- Menopausal depression is classified as experiencing symptoms of depression for two or more consecutive weeks.
- There's treatment options available if you feel you're suffering from depression.
- If you're experiencing suicidal thoughts or impulses, seek professional care as soon as possible. Suicide is never the answer.
Depression can occur at any time in our lives, but it seems to be particularly prevalent in menopausal women. Doctors and scientists are divided about whether the depression is caused by a change in the balance of hormones, or by associated factors such as lack of sleep and fatigue brought on by other symptoms of menopause. Menopausal depression is classified as two consecutive weeks or more of feeling in a depressed mood during menopause. This is often accompanied by a general listlessness, irritability, lack of concentration, feelings of worthlessness, lack of appetite, and in extreme cases, suicidal thoughts.
Remedies for Depression During Menopause
It is important to visit your doctor, as untreated depression can lead to more serious problems such as heart problems and malnutrition. Your doctor will also be able to rule out any physical causes for the depression. Once your doctor is sure that the depression is menopausal, you may be prescribed a number of treatments depending on your level of depression. For moderate to severe depression, antidepressants are usually prescribed. Another option is the use of hormone replacement therapy. This may help treat the underlying causes of your menopausal depression. In some cases, a series of sessions with a psychologist or psychiatrist can prove to be helpful, as they can teach you how to deal with the feelings and thoughts you are having.
In mild cases, regular exercise and a change of diet can have a very positive effect. Cutting down on the amount of caffeine and alcohol you consume usually leads to a marked improvement. 30 minutes of exercise a day will have a positive effect on your depression and will help you to feel more energetic.
Taking time to talk about your depression can also help. Talking to support groups or family members is a great idea. Spending time analyzing how you feel and then vocalizing it to people who won’t judge you is often the first step to getting over your depression.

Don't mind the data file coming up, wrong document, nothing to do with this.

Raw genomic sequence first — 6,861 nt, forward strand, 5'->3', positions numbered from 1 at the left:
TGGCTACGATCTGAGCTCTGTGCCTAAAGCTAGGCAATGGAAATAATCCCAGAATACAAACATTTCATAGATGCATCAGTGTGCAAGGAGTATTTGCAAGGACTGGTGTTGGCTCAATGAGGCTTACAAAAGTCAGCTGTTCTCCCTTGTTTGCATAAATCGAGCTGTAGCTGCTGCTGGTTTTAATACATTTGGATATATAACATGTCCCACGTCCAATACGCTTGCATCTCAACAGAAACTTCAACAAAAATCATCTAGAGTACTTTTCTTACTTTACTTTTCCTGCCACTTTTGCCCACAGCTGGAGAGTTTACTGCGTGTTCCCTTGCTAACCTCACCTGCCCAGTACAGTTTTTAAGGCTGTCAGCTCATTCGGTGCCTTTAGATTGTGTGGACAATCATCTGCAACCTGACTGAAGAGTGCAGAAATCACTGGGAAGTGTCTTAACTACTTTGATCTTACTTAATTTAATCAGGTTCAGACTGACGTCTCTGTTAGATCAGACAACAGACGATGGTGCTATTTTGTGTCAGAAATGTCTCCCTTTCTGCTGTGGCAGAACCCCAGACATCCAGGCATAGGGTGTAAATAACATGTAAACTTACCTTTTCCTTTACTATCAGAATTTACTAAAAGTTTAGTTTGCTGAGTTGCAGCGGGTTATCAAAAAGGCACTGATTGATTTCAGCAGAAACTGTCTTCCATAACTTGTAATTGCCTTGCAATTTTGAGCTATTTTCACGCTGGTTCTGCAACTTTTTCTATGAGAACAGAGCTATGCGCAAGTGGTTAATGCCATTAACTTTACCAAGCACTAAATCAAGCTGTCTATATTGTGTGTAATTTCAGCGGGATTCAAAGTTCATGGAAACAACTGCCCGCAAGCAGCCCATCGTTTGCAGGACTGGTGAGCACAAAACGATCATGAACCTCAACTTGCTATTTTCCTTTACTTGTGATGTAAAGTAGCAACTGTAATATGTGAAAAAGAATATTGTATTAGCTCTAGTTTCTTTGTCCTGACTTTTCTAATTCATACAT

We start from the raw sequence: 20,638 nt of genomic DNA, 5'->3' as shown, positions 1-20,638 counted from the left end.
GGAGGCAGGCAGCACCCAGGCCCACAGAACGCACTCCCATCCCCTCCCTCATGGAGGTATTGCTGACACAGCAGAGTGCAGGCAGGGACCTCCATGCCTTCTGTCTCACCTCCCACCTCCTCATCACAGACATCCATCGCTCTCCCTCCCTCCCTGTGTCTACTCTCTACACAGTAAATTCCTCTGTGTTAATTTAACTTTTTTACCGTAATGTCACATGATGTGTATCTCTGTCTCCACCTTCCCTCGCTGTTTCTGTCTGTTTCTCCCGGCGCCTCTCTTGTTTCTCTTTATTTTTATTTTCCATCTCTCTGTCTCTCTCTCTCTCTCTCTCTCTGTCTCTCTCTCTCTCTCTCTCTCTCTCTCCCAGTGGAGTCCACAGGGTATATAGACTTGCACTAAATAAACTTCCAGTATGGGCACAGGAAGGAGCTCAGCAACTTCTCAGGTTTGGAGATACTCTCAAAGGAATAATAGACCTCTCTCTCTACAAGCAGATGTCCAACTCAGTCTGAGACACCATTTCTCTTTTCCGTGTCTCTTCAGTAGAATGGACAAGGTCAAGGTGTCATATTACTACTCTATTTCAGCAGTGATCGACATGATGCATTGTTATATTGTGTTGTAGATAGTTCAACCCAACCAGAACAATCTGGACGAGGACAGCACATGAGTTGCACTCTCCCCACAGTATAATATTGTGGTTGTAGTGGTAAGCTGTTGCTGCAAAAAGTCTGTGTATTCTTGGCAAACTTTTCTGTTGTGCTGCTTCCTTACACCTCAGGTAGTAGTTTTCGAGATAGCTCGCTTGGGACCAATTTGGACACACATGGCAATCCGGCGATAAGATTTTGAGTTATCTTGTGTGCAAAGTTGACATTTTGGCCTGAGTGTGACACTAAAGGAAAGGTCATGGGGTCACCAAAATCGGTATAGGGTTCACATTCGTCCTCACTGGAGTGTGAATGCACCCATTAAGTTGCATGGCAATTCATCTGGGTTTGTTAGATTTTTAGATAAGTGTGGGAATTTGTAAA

What Are Other Causes of Depression?
There are many different causes of depression. If your family has a history of depression, then you are more vulnerable to developing this condition yourself. It's important to have an accurate family history when it comes to psychiatric conditions, as much as possible. Knowing your family history can help direct a doctor to a diagnosis.
Trauma can also be a cause of depression. If you experience a traumatic event, such as the unexpected loss of a loved one, an abusive relationship, or a severe accident, you may develop depression as a result. If you think your depression may be linked to trauma, it's important to speak with a mental health professional as soon as possible.
Finally, depression can come with changes in your life. This is especially common among older people, but it can happen at any age. Sometimes, we don't feel that our lives are going in the direction we want. Or, we might look back on our lives and feel as if we didn't accomplish enough. You might have a hard time accepting the fact that you're getting older. All of these factors can lead to you developing depression.
Do not take the content of this article as professional medical advice. It's important to exercise due diligence when obtaining relevant information in matters pertaining to your health. Always consult with your healthcare provider before making any medical decisions.